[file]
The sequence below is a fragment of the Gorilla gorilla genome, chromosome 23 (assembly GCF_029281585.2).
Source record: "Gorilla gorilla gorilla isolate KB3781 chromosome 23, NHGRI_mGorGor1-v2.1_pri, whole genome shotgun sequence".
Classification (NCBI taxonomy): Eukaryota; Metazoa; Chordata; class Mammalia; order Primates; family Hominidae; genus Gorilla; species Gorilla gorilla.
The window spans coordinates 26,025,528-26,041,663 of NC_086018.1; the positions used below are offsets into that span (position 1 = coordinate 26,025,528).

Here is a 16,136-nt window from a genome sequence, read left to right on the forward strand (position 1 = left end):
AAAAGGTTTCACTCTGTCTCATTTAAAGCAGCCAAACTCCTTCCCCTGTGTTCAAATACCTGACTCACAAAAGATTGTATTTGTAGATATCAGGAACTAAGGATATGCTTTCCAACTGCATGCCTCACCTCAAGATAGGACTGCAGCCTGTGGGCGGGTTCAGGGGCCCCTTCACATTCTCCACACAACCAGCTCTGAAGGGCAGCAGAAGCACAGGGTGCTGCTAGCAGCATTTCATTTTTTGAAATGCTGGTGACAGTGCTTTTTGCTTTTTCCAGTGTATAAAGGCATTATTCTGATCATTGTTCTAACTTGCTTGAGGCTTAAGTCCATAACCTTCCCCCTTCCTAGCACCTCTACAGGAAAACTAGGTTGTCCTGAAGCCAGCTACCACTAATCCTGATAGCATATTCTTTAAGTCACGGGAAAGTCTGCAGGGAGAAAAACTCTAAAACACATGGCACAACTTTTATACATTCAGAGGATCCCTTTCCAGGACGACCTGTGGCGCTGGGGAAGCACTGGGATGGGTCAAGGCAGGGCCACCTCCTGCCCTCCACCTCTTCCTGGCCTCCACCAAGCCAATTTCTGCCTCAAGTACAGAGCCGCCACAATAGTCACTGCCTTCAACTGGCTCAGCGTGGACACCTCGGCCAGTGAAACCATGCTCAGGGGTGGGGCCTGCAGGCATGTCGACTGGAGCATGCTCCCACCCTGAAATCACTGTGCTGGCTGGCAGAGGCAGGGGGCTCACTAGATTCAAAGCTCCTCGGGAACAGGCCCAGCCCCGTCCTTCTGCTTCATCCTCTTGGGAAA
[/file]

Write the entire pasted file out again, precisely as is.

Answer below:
The sequence below is a fragment of the Gorilla gorilla genome, chromosome 23 (assembly GCF_029281585.2).
Source record: "Gorilla gorilla gorilla isolate KB3781 chromosome 23, NHGRI_mGorGor1-v2.1_pri, whole genome shotgun sequence".
Classification (NCBI taxonomy): Eukaryota; Metazoa; Chordata; class Mammalia; order Primates; family Hominidae; genus Gorilla; species Gorilla gorilla.
The window spans coordinates 26,025,528-26,041,663 of NC_086018.1; the positions used below are offsets into that span (position 1 = coordinate 26,025,528).

Here is a 16,136-nt window from a genome sequence, read left to right on the forward strand (position 1 = left end):
AAAAGGTTTCACTCTGTCTCATTTAAAGCAGCCAAACTCCTTCCCCTGTGTTCAAATACCTGACTCACAAAAGATTGTATTTGTAGATATCAGGAACTAAGGATATGCTTTCCAACTGCATGCCTCACCTCAAGATAGGACTGCAGCCTGTGGGCGGGTTCAGGGGCCCCTTCACATTCTCCACACAACCAGCTCTGAAGGGCAGCAGAAGCACAGGGTGCTGCTAGCAGCATTTCATTTTTTGAAATGCTGGTGACAGTGCTTTTTGCTTTTTCCAGTGTATAAAGGCATTATTCTGATCATTGTTCTAACTTGCTTGAGGCTTAAGTCCATAACCTTCCCCCTTCCTAGCACCTCTACAGGAAAACTAGGTTGTCCTGAAGCCAGCTACCACTAATCCTGATAGCATATTCTTTAAGTCACGGGAAAGTCTGCAGGGAGAAAAACTCTAAAACACATGGCACAACTTTTATACATTCAGAGGATCCCTTTCCAGGACGACCTGTGGCGCTGGGGAAGCACTGGGATGGGTCAAGGCAGGGCCACCTCCTGCCCTCCACCTCTTCCTGGCCTCCACCAAGCCAATTTCTGCCTCAAGTACAGAGCCGCCACAATAGTCACTGCCTTCAACTGGCTCAGCGTGGACACCTCGGCCAGTGAAACCATGCTCAGGGGTGGGGCCTGCAGGCATGTCGACTGGAGCATGCTCCCACCCTGAAATCACTGTGCTGGCTGGCAGAGGCAGGGGGCTCACTAGATTCAAAGCTCCTCGGGAACAGGCCCAGCCCCGTCCTTCTGCTTCATCCTCTTGGGAAA